I remember turning to The Terminator and noticing how confused he seemed when Mom gave me my first-ever computer.
I didn’t even know that his CPU was capable of permitting or even experiencing the sensation of confusion. But there he was, confused and staring at the desktop IBM assembled on my blue-trimmed, white shelf. There were the 60-some-odd Troll dolls with their trademark rainbow hair colors and variegated sizes on the three shelves above said new computer.
This must have been around 1990, and my mom had told me that if she was going to get me a computer, I’d have to make sure to never get “frustrated with it” or “bang on it angrily.” I’d had some trouble with that sort of thing in the past. I was also known around the neighborhood as a crude disassembler of various machines and toys – a remote control hovercraft Dad had gotten for me for a certain Christmahanukkah, a small radio I’d found in the cluttered one-car garage, the 7.62mm GE M134 Mini Gun The Terminator had come home with, blood-splattered and bedraggled one particularly memorable evening.
But this wasn’t a 7.62mm GE M134 Mini Gun. No, this was my first-ever computer, and I couldn’t help but wonder if The Terminator was feeling rivaled for my affection.
I was maybe nine-years-old here, but still I felt a sophisticated empathy toward the cybernetic organism who allowed me to reach out and childishly clasp his cold, uncannily hard “bony” fingers sheathed in black motorcycle gloves.
“It’s only a computer,” I told him as he proudly stood in my quaint bedroom with a four-way folded TMNT Mad Magazine parody poster sloppily Scotch Taped to the wall next to a poster of Orel Hershiser (despite my total disinterest in sports).
The Terminator said nothing in his black leather biker jacket, black jeans, scuffed combat boots and customary Gargoyles that obscured any semblance of expression in his eyes I could not see for the opaque lenses.
“Look,” I said, still holding his hand and gazing up to him towering over me. “I need a computer.”
He did not respond.
“It’s for school,” I reasoned. “All the other kids have one.”
“Mathew,” The Terminator said in his understated voice tinged by a harsh Austrian accent. “I do not understand why this inferior machine now resides in your domicile.”
I rolled my eyes, sighed and said, “I told you. All the other kids in class have one and they’ve all had one for a while.”
An impregnable silence subsumed us both.
I took a deep breath, adding, “It’s weird I didn’t get one until now.”
The truth was that all my buddies at school had a lot more money than I did, especially since mine was the only set of parents smart enough to divorce before drifting into a depressingly dysfunctional-family routine. My single mother – too headstrong to take the bountiful child support or any financial aid from my dad – might have struggled throughout my otherwise randy upbringing, but at least she didn’t live in a hateful relationship with my dad, sleeping in separate bedrooms in the same house, as was the case for the desperately religious parents of most of my classmates burdened by the rigorous strictures of fundamental Christianity.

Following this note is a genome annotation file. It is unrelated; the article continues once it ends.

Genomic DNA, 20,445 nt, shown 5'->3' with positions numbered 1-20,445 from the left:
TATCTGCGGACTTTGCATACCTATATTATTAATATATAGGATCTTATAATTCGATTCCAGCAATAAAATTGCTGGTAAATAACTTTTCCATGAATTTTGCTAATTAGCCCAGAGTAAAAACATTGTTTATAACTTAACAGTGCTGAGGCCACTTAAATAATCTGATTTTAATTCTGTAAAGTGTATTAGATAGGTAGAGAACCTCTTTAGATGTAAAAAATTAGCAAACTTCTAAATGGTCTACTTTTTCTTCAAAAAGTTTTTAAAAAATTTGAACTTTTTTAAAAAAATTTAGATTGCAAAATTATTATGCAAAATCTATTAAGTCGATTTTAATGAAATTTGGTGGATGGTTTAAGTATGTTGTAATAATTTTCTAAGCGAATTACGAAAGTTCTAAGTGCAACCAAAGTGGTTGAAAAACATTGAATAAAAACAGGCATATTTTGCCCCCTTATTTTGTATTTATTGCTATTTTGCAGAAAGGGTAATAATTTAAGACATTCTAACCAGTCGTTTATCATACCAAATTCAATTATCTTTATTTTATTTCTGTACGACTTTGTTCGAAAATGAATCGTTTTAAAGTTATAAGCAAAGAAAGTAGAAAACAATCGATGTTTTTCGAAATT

Money was tight for us, though. There had been the time that, for her thirty-eighth birthday, The Terminator had screeched up to our condo’s narrow driveway in a flashy red sports car whose model I can’t recall, and Mom had told him she was sorry but couldn’t in good conscience accept the charming gift.
The Terminator had appeared somewhat confused then, too – now that I look back at it – regardless of his eyes being guarded at that point by lensed BluBlockers. His befuddlement meant little in light of his nevertheless needing to bring the car back to its rightful owner or, as it would turn out in this unfortunate situation, the owner’s next of kin.
“Mathew,” The Terminator told me, back in my bedroom and glaring through his Gargoyles at the infernal computer. “There is no need for additional computations to be processed besides those that can be executed by me.”
It was truly heartwarming that The Terminator was clearly envious of this silly new PC on display before us underneath my scads of Troll dolls smiling foolishly out to nowhere. There the computer sat satisfied, there with its 17-inch screen, wide ivory-colored QWERTY keyboard, dual external keyboard and three free games in their original colorful boxes next to it.
The Terminator’s palpable insecurity aside, the fact remained that I did require a computer, and I was a little worried that he might be less than trustworthy around the device that Mom had told me to be extra-careful with for fear of costly repairs.
I looked up to him, through the onyx barriers of his glasses, and mustered up as best I could, “It’s not going to replace you.”
In my memory, a moment passed. In reality, a longer period of silence flitted by before The Terminator craned his neck to the left and stared down at my hand still clutching his. My eyes all the while burning through his shielding glasses.
He turned his attention back to the computer and without looking at me, reported plainly, “This machine fills a void in the negative space of your shelf, and in so doing does satisfy numerous aesthetic qualities of this area of your bedroom.”
There was a somber standoff before my mom called me down to dinner downstairs.
Still allowing me to hold his hand, I stood out of my rolling chair and The Terminator escorted me through the bedroom door he opened. Out we went into the blue-carpeted hallway that in turn led us to the right and down the stairs for some much-needed grub.